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On Aug. 8, President Donald Trump issued a memorandum on deferring payroll tax obligations in light of the ongoing COVID-19 Disaster, which directed the Treasury Department to suspend collection of the employee portion of Social Security taxes from Sept. 1 through the end of 2020.

The IRS issued its annual inflation adjustments for key tax items for the tax year 2020. Among them are new amounts for standard deductions.

For the tax year 2020, the standard deduction for a married couple filing jointly will be raised from $24,400 to 24,800. For single taxpayers and married couples filing separately, the standard deduction will be raised from $12,200 to 12,400. For heads of households, the standard deduction will be $18, 650.

Margin tax rates will change as follows:

Well…it’s over.  This year’s individual tax return filing deadline has come and gone.  As the dust settles and we take stock of this year’s tax season, a few trends have appeared.

Every year, a group of adventurous souls decides: This is the year I’m going to prepare my own tax return! While we certainly applaud an individual’s right to establish self-reliance and try to save money on preparation fees, it’s rarely a good idea.

Who should take the educational tax breaks, me or my child?

That’s a great question! The answer is: It depends.

Tax season is here, once again! I anticipate that this season will be different than tax years of the recent past due to the Tax Cuts and Jobs Act (“TCJA”). While a lot has changed, there are a few things about tax season that never change – mistakes.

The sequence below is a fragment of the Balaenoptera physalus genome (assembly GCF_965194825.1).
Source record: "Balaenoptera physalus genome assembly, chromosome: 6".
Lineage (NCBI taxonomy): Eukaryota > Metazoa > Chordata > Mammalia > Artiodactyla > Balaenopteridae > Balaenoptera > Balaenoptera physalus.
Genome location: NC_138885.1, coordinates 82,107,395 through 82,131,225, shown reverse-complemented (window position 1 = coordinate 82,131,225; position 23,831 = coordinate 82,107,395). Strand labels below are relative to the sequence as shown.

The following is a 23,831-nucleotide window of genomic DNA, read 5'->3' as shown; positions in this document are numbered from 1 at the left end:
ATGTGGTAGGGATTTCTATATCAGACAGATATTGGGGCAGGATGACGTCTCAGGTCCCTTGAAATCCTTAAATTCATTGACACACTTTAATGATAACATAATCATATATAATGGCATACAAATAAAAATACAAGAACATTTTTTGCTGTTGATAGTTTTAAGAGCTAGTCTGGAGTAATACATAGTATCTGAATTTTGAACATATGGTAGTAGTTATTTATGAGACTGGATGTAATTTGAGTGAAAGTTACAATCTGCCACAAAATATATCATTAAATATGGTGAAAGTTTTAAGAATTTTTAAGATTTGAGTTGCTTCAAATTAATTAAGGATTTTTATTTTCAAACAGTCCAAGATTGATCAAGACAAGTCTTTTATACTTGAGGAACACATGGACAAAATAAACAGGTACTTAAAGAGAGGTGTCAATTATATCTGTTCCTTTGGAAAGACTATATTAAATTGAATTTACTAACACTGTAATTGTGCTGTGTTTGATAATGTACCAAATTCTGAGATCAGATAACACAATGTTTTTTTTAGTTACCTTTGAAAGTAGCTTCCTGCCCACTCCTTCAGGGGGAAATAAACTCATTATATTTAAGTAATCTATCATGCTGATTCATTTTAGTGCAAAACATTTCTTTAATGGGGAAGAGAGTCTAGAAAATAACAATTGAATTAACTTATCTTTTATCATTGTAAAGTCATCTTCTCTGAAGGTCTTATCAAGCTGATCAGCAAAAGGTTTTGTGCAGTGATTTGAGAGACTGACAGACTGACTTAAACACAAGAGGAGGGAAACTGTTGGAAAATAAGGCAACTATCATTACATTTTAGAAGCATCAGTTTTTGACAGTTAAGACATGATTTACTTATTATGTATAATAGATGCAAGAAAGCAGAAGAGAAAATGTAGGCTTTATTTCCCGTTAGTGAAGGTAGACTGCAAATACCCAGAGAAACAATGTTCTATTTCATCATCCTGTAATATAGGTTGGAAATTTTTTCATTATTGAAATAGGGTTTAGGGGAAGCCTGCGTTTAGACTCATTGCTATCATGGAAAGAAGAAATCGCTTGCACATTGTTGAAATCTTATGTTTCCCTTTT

The IRS has announced the 2019 standard mileage rates used for calculating deductible costs for operating an automobile for business, charitable, medical or moving purposes. 

Current Law:

The Tax Cuts and Jobs Act of 2017 limits individual taxpayer's state and local tax (SALT), itemized deduction to $10,000 (including real estate taxes). The previous law allowed an unlimited deduction. This change may be detrimental to many individual taxpayers who relied heavily on these deductions in the past.

State Work-Arounds:

Some states have considered "work-arounds" to combat this limitation. Select states (California, Connecticut, Illinois, New York and New Jersey, thus far) have created state

Every year at this time, you start to hear more about the importance of year-end income tax planning in radio and television commentary. For many people with more complex businesses or investments, the beginning of the 4th quarter of the year signals the time to start to organize their tax documents and to set-up an appointment with their advisors to review results.

This year is different! This year, tax planning should be important to everyone, not just for those that have complex tax situations. The implementation of the Tax Cuts and Jobs Act of 2017 has impacted every taxpayer. While we have all heard about it, not everyone has an applied working knowledge of what the impact will be in the first annual income tax filing season, which begins in about three months.